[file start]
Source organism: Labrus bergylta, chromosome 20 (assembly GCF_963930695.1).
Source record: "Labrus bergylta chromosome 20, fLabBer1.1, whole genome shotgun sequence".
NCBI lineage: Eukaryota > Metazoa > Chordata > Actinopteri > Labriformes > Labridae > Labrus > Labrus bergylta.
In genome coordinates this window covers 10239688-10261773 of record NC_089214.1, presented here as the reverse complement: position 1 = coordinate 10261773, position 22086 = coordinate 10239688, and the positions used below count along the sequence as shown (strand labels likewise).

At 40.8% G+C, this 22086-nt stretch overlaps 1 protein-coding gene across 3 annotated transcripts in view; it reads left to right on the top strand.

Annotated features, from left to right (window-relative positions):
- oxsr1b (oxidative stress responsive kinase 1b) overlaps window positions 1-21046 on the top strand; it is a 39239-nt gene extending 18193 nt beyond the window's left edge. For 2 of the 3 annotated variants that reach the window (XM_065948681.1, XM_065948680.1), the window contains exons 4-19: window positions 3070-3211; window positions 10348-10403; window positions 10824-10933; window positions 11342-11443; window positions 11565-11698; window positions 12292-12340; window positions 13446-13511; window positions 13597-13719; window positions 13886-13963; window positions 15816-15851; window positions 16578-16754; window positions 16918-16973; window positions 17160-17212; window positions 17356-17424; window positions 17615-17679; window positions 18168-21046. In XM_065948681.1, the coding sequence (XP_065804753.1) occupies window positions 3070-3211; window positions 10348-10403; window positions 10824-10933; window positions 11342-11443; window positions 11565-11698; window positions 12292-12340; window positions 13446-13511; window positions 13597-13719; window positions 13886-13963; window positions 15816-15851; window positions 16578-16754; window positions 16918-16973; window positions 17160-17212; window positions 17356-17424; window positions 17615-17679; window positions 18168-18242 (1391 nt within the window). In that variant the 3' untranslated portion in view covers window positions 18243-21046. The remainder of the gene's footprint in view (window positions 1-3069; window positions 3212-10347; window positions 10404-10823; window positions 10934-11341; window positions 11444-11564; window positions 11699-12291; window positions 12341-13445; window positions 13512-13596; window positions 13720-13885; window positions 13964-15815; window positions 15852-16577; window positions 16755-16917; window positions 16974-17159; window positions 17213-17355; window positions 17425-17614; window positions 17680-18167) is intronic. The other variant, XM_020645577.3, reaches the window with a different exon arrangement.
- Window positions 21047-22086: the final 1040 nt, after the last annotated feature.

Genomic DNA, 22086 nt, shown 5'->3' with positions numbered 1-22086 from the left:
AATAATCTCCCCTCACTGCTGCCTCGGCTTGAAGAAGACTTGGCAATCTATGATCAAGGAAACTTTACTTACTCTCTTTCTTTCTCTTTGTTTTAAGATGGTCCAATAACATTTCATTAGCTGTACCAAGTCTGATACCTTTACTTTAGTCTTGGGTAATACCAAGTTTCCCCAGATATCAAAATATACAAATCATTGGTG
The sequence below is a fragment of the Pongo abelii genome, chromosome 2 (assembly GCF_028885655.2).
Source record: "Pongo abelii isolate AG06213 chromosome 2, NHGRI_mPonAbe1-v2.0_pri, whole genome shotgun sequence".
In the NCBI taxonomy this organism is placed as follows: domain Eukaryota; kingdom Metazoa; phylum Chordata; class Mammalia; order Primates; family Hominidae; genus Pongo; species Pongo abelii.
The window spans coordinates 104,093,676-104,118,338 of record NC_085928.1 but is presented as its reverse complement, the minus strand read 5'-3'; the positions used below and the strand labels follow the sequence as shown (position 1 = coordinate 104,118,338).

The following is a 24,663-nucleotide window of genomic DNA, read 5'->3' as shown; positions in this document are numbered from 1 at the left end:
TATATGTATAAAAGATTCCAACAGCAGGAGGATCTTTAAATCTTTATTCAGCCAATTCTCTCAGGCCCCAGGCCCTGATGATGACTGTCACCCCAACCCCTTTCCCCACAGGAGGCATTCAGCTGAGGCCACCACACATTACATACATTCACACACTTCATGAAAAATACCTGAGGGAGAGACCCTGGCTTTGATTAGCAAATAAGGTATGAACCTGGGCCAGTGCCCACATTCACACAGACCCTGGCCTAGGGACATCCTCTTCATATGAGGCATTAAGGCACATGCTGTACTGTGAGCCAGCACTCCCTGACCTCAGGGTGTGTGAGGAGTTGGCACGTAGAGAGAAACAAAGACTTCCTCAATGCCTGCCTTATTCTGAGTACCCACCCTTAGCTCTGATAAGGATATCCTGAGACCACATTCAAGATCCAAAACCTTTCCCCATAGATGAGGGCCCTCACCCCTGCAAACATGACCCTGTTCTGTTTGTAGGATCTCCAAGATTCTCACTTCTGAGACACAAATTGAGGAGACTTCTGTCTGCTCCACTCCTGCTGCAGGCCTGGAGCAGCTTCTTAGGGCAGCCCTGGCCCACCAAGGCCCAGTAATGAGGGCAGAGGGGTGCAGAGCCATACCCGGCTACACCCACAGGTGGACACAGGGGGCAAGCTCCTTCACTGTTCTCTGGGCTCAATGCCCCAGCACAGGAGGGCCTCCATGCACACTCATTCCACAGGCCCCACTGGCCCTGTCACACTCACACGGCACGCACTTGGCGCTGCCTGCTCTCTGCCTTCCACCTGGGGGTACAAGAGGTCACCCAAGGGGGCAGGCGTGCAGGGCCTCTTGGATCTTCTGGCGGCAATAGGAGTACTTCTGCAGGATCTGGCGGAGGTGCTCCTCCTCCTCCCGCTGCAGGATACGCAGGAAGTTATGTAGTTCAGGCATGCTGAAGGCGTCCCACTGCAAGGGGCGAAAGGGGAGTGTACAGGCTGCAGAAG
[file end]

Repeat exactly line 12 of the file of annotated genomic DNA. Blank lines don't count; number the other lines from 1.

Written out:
Source record: "Pongo abelii isolate AG06213 chromosome 2, NHGRI_mPonAbe1-v2.0_pri, whole genome shotgun sequence".